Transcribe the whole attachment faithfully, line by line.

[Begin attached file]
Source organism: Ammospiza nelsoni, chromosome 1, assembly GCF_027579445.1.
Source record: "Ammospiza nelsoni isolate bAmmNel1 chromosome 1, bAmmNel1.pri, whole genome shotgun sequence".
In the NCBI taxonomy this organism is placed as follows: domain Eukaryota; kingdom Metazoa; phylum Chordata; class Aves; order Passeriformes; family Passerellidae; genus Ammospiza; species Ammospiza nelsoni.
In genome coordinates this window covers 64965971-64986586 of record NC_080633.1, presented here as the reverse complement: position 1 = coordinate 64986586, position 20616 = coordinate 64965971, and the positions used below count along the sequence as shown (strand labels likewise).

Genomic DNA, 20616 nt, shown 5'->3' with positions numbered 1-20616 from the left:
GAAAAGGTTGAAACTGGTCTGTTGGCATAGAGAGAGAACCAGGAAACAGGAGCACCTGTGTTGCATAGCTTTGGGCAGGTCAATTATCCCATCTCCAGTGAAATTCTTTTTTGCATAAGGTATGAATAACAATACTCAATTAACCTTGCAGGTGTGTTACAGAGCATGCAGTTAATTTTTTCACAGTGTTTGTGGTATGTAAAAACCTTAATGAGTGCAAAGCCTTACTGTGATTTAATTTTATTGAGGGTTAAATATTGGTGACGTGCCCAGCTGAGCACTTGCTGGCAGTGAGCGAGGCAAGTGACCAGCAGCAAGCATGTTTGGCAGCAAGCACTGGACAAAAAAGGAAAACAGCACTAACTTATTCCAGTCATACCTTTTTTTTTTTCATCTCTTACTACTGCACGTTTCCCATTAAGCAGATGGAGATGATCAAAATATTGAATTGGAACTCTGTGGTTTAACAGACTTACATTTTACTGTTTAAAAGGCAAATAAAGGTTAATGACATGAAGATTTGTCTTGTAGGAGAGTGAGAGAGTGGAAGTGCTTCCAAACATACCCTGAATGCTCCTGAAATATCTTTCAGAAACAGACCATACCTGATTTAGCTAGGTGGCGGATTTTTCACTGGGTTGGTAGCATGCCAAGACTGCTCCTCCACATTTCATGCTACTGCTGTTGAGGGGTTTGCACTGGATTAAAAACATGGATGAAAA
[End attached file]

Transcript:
Source organism: Ammospiza nelsoni, chromosome 1, assembly GCF_027579445.1.
Source record: "Ammospiza nelsoni isolate bAmmNel1 chromosome 1, bAmmNel1.pri, whole genome shotgun sequence".
In the NCBI taxonomy this organism is placed as follows: domain Eukaryota; kingdom Metazoa; phylum Chordata; class Aves; order Passeriformes; family Passerellidae; genus Ammospiza; species Ammospiza nelsoni.
In genome coordinates this window covers 64965971-64986586 of record NC_080633.1, presented here as the reverse complement: position 1 = coordinate 64986586, position 20616 = coordinate 64965971, and the positions used below count along the sequence as shown (strand labels likewise).

Genomic DNA, 20616 nt, shown 5'->3' with positions numbered 1-20616 from the left:
GAAAAGGTTGAAACTGGTCTGTTGGCATAGAGAGAGAACCAGGAAACAGGAGCACCTGTGTTGCATAGCTTTGGGCAGGTCAATTATCCCATCTCCAGTGAAATTCTTTTTTGCATAAGGTATGAATAACAATACTCAATTAACCTTGCAGGTGTGTTACAGAGCATGCAGTTAATTTTTTCACAGTGTTTGTGGTATGTAAAAACCTTAATGAGTGCAAAGCCTTACTGTGATTTAATTTTATTGAGGGTTAAATATTGGTGACGTGCCCAGCTGAGCACTTGCTGGCAGTGAGCGAGGCAAGTGACCAGCAGCAAGCATGTTTGGCAGCAAGCACTGGACAAAAAAGGAAAACAGCACTAACTTATTCCAGTCATACCTTTTTTTTTTTCATCTCTTACTACTGCACGTTTCCCATTAAGCAGATGGAGATGATCAAAATATTGAATTGGAACTCTGTGGTTTAACAGACTTACATTTTACTGTTTAAAAGGCAAATAAAGGTTAATGACATGAAGATTTGTCTTGTAGGAGAGTGAGAGAGTGGAAGTGCTTCCAAACATACCCTGAATGCTCCTGAAATATCTTTCAGAAACAGACCATACCTGATTTAGCTAGGTGGCGGATTTTTCACTGGGTTGGTAGCATGCCAAGACTGCTCCTCCACATTTCATGCTACTGCTGTTGAGGGGTTTGCACTGGATTAAAAACATGGATGAAAA